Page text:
Handling objections

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Overview of a seminar/workship on how to handle objections!

Overview of a seminar/workship on how to handle objections!

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  • 1. LLOYD LOFTON Phone: 865-776-7632 Email – lloyd@lloydlofton.com http://lloydlofton.com/
  • 2. LET’S DEFINE SELLING In it’s broadest sense Selling is the process that brings about a desired change in the behavior of prospects using needs based techniques.
  • 3. THE SALESPERSON'S ROLE The primary function of sales person is to: Disturb Remove complacency Uncover sources of dissatisfaction Instill a desire for changing the status quo Offer an intelligent and acceptable solution Effect a decision to buy
  • 4. WIIFM RADIO Prospects tune into WIIFM radio “WHAT”S IN IT FOR ME” Thinking from the perspective of the prospect helps to uncover the information that triggers prospect’s buying motivation. Understanding the way prospects buy helps you to succeed. However, simply understanding the prospect’s buying motive doesn’t accomplish anything. Figuring out the buying motives and then using these motives to help your prospect buy is the skill that needs to be developed
  • 5. HUMAN RELATIONS Prospects will do business with someone they like Be yourself. If you try to be someone you are not, you will be regarded as insincere Know your products. This is a sales strength. It promotes confidence Expect the best from your prospect
  • 6. FOUNDATION Do not answer questions in such a manner as to create new ones Reinforce the prospect’s emotional decision to buy from you with logic Develop positive emotions without arousing negative ones
  • 7. EMPATHY/SYMPATHY Empathy means trying to see, hear and think like the other person Empathy is understanding a person, looking from the inside out, as he or she does Listening is the key skill for acquiring this kind of understanding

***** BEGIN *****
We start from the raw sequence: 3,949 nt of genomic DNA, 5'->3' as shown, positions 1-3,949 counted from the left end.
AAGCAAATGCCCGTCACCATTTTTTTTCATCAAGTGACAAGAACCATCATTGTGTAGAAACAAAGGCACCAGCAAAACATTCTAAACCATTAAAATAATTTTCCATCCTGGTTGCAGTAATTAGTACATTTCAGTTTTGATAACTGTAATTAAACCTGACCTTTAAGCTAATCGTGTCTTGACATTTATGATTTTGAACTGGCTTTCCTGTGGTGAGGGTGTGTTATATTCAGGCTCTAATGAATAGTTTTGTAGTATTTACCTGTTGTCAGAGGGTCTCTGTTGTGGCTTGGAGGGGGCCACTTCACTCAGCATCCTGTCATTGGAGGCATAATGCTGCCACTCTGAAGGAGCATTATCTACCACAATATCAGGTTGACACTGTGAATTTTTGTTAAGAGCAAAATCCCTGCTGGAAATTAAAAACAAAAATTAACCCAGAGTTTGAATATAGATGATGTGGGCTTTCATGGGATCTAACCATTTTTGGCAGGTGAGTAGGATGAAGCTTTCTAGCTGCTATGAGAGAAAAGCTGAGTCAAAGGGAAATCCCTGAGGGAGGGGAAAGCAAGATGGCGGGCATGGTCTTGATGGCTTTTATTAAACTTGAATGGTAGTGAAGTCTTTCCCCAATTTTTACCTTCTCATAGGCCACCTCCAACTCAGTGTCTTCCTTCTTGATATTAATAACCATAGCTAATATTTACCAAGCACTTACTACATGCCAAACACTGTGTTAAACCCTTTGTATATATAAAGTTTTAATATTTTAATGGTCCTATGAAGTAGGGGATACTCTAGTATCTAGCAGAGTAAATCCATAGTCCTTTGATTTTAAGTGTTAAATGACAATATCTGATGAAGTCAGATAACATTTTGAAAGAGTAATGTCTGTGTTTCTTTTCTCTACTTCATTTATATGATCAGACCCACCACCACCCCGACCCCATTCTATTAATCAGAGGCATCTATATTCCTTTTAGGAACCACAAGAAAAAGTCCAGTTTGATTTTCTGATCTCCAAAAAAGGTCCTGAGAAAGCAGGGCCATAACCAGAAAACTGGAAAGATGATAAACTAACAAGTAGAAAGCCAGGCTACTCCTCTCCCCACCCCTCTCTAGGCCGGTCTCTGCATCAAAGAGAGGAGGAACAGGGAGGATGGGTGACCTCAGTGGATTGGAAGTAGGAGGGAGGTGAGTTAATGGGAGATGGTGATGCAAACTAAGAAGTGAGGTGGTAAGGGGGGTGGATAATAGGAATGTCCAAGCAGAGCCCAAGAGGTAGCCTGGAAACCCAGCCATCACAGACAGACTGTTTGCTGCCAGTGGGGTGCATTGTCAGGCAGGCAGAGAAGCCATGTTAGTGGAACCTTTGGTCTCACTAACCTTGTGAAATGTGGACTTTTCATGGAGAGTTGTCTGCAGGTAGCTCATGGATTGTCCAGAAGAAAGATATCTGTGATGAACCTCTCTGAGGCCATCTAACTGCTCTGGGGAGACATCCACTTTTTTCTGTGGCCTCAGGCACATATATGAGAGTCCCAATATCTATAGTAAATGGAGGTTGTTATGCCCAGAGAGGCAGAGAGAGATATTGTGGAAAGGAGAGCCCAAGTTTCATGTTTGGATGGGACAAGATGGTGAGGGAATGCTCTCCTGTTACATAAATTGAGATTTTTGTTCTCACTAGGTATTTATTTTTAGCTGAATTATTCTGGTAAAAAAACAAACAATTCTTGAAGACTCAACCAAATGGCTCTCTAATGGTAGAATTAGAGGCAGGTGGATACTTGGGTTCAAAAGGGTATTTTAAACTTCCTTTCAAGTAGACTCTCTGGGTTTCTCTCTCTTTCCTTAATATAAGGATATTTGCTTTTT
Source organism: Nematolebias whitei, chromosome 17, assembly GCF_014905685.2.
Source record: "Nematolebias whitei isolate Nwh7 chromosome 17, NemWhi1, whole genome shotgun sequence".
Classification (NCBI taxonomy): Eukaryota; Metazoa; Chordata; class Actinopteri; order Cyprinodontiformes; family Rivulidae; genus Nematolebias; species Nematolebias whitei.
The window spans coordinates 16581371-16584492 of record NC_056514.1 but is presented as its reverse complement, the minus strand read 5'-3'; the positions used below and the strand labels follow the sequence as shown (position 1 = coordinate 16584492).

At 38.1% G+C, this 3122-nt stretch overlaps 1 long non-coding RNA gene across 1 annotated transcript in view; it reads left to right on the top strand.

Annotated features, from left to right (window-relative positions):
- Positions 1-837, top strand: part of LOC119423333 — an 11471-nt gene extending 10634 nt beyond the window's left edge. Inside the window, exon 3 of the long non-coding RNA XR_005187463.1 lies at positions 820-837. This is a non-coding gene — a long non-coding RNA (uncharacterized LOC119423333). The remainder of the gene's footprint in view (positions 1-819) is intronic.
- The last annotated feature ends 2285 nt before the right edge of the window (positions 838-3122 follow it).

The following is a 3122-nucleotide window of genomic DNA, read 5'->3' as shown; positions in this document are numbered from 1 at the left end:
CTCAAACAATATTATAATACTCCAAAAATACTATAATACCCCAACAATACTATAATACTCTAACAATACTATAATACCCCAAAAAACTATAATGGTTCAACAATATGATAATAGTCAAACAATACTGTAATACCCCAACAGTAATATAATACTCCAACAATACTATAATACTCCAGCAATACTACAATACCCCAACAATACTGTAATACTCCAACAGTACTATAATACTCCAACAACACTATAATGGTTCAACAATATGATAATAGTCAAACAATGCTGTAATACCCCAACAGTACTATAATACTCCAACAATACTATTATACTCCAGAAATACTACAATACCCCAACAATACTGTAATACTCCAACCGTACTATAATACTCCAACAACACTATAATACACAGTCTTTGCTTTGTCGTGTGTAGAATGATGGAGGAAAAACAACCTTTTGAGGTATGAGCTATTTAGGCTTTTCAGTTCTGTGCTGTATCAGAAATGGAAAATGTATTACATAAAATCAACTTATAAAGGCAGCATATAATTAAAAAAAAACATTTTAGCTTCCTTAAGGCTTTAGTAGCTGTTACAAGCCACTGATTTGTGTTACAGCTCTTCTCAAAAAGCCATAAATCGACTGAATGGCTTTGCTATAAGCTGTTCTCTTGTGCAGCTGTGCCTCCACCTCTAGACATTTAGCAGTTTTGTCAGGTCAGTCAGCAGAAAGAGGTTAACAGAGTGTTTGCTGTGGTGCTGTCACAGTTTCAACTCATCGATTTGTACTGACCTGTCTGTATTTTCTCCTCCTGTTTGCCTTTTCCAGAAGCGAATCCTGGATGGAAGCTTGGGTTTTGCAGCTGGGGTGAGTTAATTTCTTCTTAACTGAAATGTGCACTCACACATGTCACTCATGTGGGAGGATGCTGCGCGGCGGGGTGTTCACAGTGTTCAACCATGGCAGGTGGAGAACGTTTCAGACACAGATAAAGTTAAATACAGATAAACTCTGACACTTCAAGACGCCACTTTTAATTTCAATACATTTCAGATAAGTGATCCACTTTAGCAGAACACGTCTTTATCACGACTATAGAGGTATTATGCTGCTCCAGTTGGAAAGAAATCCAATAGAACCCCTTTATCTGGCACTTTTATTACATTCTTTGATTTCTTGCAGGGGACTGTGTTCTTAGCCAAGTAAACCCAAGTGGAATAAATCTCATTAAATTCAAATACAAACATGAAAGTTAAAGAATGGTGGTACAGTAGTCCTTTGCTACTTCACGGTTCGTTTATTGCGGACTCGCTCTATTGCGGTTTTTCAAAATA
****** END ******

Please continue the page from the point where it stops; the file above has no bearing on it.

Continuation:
• 8. QUESTIONS
  • 9. TYPES OF QUESTIONS 1. Open-ended questions 2. Closed-ended questions 3. Tie-down questions 4. Inverted tie-down 5. Tag-on-tie-down
  • 10. OPEN-ENDED QUESTIONS 1. Open-ended question – A question that requires more than a “yes” or “no” answer. “How have you used your current plan in the last year?” “Which feature have you received the most benefit from in your current plan?”
  • 11. OPEN-ENDED QUESTIONS Words that initiate open ended questions: Tell me… Describe… How… Explain… What… Why… Remember questions “gather” information.
  • 12. CLOSED-ENDED QUESTIONS 2. Close-end questions – Closed ended questions generally require a “yes” or “no” (or a one/two word) response. Too many closed ended questions make the interaction feel like an interrogation.
  • 13. CLOSED-ENDED QUESTIONS Closed ended questions help break the ice and loosen up a resistant prospect. Words that initiate closed-ended questions: Is… Does… Which… Are… Will… Which…
  • 14. TIE-DOWN QUESTIONS 3. Tie-down question are generally used at the end of a sentence. You normally already know the answer. They are most commonly used to: 1. Get agreement of small points 2. Ask when you know the answer to be yes 3. Get and give acknowledgement from prospect that they understand and agree with solutions discussed.
  • 15. TIE-DOWN QUESTIONS Words that initiate tie down questions: Aren’t you? Couldn’t you? Doesn’t it? Wouldn’t it? Isn’t it? Isn’t that right? Didn’t it? Wasn’t it? Won’t you?